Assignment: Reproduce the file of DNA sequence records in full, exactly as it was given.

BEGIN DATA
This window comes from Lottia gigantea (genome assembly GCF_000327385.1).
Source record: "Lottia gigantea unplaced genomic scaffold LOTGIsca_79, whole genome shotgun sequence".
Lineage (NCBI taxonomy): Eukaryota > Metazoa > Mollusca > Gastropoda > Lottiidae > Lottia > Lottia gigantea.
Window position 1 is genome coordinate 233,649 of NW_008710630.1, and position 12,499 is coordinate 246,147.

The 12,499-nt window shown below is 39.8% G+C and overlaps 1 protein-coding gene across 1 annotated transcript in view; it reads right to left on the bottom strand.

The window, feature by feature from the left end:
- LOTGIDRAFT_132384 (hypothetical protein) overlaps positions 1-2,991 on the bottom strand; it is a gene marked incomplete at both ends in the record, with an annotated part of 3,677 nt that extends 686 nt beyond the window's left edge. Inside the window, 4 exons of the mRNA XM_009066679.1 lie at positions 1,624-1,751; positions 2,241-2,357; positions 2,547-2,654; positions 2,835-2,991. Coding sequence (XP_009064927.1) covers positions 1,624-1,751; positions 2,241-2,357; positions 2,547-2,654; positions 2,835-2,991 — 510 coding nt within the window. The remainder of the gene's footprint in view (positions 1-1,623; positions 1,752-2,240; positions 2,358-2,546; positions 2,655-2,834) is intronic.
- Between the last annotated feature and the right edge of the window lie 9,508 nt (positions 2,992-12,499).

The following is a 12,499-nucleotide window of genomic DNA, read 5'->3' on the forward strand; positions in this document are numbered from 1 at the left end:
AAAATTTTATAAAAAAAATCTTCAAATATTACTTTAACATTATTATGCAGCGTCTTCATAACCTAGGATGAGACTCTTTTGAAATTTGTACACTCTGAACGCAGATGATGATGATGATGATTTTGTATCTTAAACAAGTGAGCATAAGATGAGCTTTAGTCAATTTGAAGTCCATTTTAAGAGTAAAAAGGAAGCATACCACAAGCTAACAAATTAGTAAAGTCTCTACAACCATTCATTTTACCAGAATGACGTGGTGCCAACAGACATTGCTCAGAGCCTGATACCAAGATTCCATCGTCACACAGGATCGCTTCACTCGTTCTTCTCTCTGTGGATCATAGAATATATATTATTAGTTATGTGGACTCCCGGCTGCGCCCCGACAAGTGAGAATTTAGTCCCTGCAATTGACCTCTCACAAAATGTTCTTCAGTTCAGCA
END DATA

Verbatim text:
This window comes from Lottia gigantea (genome assembly GCF_000327385.1).
Source record: "Lottia gigantea unplaced genomic scaffold LOTGIsca_79, whole genome shotgun sequence".
Lineage (NCBI taxonomy): Eukaryota > Metazoa > Mollusca > Gastropoda > Lottiidae > Lottia > Lottia gigantea.
Window position 1 is genome coordinate 233,649 of NW_008710630.1, and position 12,499 is coordinate 246,147.

The 12,499-nt window shown below is 39.8% G+C and overlaps 1 protein-coding gene across 1 annotated transcript in view; it reads right to left on the bottom strand.

The window, feature by feature from the left end:
- LOTGIDRAFT_132384 (hypothetical protein) overlaps positions 1-2,991 on the bottom strand; it is a gene marked incomplete at both ends in the record, with an annotated part of 3,677 nt that extends 686 nt beyond the window's left edge. Inside the window, 4 exons of the mRNA XM_009066679.1 lie at positions 1,624-1,751; positions 2,241-2,357; positions 2,547-2,654; positions 2,835-2,991. Coding sequence (XP_009064927.1) covers positions 1,624-1,751; positions 2,241-2,357; positions 2,547-2,654; positions 2,835-2,991 — 510 coding nt within the window. The remainder of the gene's footprint in view (positions 1-1,623; positions 1,752-2,240; positions 2,358-2,546; positions 2,655-2,834) is intronic.
- Between the last annotated feature and the right edge of the window lie 9,508 nt (positions 2,992-12,499).

The following is a 12,499-nucleotide window of genomic DNA, read 5'->3' on the forward strand; positions in this document are numbered from 1 at the left end:
AAAATTTTATAAAAAAAATCTTCAAATATTACTTTAACATTATTATGCAGCGTCTTCATAACCTAGGATGAGACTCTTTTGAAATTTGTACACTCTGAACGCAGATGATGATGATGATGATTTTGTATCTTAAACAAGTGAGCATAAGATGAGCTTTAGTCAATTTGAAGTCCATTTTAAGAGTAAAAAGGAAGCATACCACAAGCTAACAAATTAGTAAAGTCTCTACAACCATTCATTTTACCAGAATGACGTGGTGCCAACAGACATTGCTCAGAGCCTGATACCAAGATTCCATCGTCACACAGGATCGCTTCACTCGTTCTTCTCTCTGTGGATCATAGAATATATATTATTAGTTATGTGGACTCCCGGCTGCGCCCCGACAAGTGAGAATTTAGTCCCTGCAATTGACCTCTCACAAAATGTTCTTCAGTTCAGCA